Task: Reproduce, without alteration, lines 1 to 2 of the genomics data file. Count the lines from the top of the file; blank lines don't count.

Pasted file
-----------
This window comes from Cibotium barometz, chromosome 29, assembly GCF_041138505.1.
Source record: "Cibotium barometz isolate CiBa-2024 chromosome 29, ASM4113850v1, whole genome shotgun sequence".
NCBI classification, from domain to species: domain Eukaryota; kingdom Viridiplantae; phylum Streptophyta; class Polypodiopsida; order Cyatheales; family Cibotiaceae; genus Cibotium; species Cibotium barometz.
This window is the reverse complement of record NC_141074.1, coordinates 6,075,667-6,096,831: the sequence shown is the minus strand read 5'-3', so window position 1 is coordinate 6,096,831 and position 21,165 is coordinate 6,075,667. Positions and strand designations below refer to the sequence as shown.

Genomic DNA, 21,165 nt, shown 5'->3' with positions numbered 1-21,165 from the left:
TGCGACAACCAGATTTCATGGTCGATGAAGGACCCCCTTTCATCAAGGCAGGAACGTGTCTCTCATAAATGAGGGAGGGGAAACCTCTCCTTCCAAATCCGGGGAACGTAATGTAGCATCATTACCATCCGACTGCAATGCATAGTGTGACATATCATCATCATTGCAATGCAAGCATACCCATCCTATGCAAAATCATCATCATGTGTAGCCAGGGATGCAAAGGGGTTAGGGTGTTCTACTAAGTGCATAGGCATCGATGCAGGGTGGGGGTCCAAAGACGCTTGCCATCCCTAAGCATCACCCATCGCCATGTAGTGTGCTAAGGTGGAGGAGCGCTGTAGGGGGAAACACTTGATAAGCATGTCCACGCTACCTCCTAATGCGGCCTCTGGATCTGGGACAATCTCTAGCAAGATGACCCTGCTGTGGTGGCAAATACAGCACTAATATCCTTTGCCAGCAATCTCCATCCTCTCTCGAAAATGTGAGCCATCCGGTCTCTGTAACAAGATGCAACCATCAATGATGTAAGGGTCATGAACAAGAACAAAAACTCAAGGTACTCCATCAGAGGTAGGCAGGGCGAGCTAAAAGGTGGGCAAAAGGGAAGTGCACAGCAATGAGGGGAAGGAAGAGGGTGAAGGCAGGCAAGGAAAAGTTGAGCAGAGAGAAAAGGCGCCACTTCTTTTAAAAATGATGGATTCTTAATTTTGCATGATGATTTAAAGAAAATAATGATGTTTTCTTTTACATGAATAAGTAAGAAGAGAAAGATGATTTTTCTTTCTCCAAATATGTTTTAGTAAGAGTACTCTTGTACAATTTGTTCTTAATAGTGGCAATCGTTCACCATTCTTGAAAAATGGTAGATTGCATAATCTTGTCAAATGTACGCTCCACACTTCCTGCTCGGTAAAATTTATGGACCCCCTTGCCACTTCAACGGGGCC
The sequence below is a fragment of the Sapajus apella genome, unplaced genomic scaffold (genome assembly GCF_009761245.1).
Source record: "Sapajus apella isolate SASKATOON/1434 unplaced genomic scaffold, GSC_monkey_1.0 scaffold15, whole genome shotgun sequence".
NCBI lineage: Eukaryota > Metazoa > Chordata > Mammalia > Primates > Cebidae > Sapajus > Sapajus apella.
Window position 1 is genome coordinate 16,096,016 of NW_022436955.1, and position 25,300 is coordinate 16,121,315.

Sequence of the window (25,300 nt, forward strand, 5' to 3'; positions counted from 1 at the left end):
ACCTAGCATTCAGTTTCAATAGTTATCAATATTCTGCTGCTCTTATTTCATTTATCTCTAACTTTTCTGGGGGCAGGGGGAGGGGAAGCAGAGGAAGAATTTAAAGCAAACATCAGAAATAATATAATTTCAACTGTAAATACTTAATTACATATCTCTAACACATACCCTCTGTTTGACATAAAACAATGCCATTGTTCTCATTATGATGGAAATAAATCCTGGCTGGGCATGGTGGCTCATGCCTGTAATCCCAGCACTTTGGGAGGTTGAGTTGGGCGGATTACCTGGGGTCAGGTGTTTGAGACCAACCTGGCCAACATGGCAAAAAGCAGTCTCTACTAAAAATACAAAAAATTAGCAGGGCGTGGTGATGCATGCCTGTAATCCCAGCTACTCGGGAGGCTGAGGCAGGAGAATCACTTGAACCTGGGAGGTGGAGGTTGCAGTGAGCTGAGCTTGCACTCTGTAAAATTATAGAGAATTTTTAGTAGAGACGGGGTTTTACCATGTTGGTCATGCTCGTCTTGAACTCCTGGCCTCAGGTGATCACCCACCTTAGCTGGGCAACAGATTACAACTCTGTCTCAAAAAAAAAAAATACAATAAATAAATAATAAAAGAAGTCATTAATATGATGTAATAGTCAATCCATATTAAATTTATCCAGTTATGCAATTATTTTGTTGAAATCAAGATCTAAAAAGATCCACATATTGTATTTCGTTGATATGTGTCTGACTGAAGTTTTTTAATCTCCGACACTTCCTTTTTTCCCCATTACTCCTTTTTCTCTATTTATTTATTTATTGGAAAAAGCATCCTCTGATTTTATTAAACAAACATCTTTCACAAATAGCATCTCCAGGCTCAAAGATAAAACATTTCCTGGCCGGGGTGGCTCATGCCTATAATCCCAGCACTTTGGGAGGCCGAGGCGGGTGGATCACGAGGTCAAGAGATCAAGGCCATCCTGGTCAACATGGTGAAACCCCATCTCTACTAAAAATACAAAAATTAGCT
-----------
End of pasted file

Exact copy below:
This window comes from Cibotium barometz, chromosome 29, assembly GCF_041138505.1.
Source record: "Cibotium barometz isolate CiBa-2024 chromosome 29, ASM4113850v1, whole genome shotgun sequence".